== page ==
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  Our Lady of Victory K-8 School

Construction Manager

Duwell Company LLC in Association with D. J. Maltese
886 N. Mill Street, Plymouth, MI 48170


Merritt McPherson Cieslak, PC
33750 Freedom Road, Farmington, MI 48335

General Description

Location: Northville, Michigan
Date Bid: Apr 2005 Construction Period: Apr 2005 to 
Sep 2006 Total Square Feet: 78,785 Site: 3.6 acres.
Number of Buildings: One.
Building Size: Basement, 30,597; first floor, 48,188; total, 78,785 square feet. Building Height: Basement, 12’; first floor, 10’3”; 
floor to floor, 12’; total: 28’2”. 
Basic Construction Type: New.
Foundation: Cast-in-place, slab-on-grade. 
Exterior Walls: CMU, brick. Roof: Asphalt shingles. Floors: Concrete, precast. Interior Walls: CMU, metal stud drywall.

Construction Team

Structural Engineer: SDI - 275 East Liberty, Ann Arbor, MI 48104
Cost Estimator: D. J. Maltese Consulting, LLC - 886 N. Mill Street, Plymouth, MI 48170

Our Lady of Victory K-8 School

Our Lady of Victory Catholic Parish began its history on its current site in Northville, Michigan in 1922 with the purchase of land and the construction of a frame building for use as a church. Years of growth in the western Detroit communities in the subsequent decades led to the need for a Catholic school in the 1950's. Growth in the community through the following five decades saw expansion of the school but facilities became overcrowded, the building became outdated and the need for a new school became evident.

Shortly after the turn of the millennium plans were made to develop the existing church property directly across the street from the school. The site consisted of a rolling terrain wooded lot of about 3.6 acres containing three small homes surrounded by the residential community that had developed around it over the years. The parish directed the architect to develop a facility that would comfortably house a growing student body of approximately 450 students from kindergarten to grade eight and to meet the educational needs of the students taking into consideration the current technological and educational standards now in place as well as into the foreseeable future.

The tight site, neighborhood concern over development of a new school directly adjacent to their homes, potential traffic patterns and aesthetic issues over the facility itself all challenged the architect in the development of the building design. The residential neighborhood surrounding the school building site dictated a low-profile building so as not to dominate the skyline. A more residential “feel” to the building made of materials similar to those of the surrounding neighborhood homes also influenced the conceptual designs. These criteria and the rolling terrain led to a two-story brick veneer building with a partial walk-out. Due to the massing required to accomplish this and the desire to minimize the visual impact of the facility on the surrounding neighborhood, the school was designed in a prairie style with low asphalt-shingled hipped roofs and exaggerated overhangs. Alternating projected courses of the exterior brick veneer also accentuate the horizontal lines of the building. Precast concr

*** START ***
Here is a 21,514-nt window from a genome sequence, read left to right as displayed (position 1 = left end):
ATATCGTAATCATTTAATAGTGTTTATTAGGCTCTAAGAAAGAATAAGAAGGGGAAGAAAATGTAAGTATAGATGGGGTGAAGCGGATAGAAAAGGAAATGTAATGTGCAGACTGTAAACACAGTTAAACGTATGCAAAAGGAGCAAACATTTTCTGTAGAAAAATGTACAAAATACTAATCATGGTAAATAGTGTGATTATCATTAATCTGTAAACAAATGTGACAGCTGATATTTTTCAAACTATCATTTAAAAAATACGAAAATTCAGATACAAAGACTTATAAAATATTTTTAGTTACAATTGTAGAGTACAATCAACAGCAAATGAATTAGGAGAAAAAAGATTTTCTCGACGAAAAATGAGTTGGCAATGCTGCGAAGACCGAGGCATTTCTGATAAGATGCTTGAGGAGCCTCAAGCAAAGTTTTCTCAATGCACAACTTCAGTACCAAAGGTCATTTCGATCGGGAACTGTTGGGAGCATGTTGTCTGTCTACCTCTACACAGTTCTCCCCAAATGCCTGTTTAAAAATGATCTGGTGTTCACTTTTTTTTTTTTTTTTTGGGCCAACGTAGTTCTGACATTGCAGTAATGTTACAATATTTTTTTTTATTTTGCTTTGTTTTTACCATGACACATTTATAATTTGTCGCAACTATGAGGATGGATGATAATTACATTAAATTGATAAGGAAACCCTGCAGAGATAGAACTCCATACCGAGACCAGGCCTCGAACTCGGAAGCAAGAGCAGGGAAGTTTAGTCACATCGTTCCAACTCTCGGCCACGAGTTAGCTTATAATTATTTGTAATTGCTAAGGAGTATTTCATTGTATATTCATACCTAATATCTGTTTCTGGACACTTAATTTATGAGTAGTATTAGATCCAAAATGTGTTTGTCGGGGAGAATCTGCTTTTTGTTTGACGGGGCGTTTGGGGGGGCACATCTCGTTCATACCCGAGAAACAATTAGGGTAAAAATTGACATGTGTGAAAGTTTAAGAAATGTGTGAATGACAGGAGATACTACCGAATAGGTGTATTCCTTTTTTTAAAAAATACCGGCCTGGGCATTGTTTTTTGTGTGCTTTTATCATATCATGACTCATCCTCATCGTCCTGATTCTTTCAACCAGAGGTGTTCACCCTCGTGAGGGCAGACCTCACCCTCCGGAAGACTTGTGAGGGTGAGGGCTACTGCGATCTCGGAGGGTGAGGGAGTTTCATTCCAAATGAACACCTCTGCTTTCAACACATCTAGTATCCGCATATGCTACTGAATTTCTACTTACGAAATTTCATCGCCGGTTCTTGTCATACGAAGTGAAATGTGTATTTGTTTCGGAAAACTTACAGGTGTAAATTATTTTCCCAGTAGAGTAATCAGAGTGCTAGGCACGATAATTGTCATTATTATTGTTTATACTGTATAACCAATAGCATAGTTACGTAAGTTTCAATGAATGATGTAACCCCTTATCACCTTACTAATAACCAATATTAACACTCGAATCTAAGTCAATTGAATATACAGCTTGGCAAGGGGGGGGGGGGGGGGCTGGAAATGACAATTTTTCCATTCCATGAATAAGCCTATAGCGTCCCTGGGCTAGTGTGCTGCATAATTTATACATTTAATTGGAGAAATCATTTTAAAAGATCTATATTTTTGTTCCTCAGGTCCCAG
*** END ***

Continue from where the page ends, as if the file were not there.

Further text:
ete planks for the upper level floor provided a structure that gave a reduced overall building height contributing to a low profile while still providing the mass and volume within the building that was deemed necessary to house and educate the student body. The interior consists of nineteen classrooms for students with separate rooms dedicated to science, music, art and computer/technology. A full-court basketball gymnasium with changing rooms, a cafeteria and media center are also included in the 77,000-square-foot school.

The interior was constructed of architectural concrete masonry units as well as brick veneer carried into the interior of the building and matching the exterior brick veneer. Main corridors and public areas are finished in ceramic tile while classrooms and administrative areas are carpeted.

The site contains paved parking for eighty-three cars as well as access drives to accommodate busses as well as pick-up and drop-off lanes for parents.   


DIV. 7: Shingles: Tamko. 
DIV. 8: Entrances & Storefronts, Windows: Kawneer.

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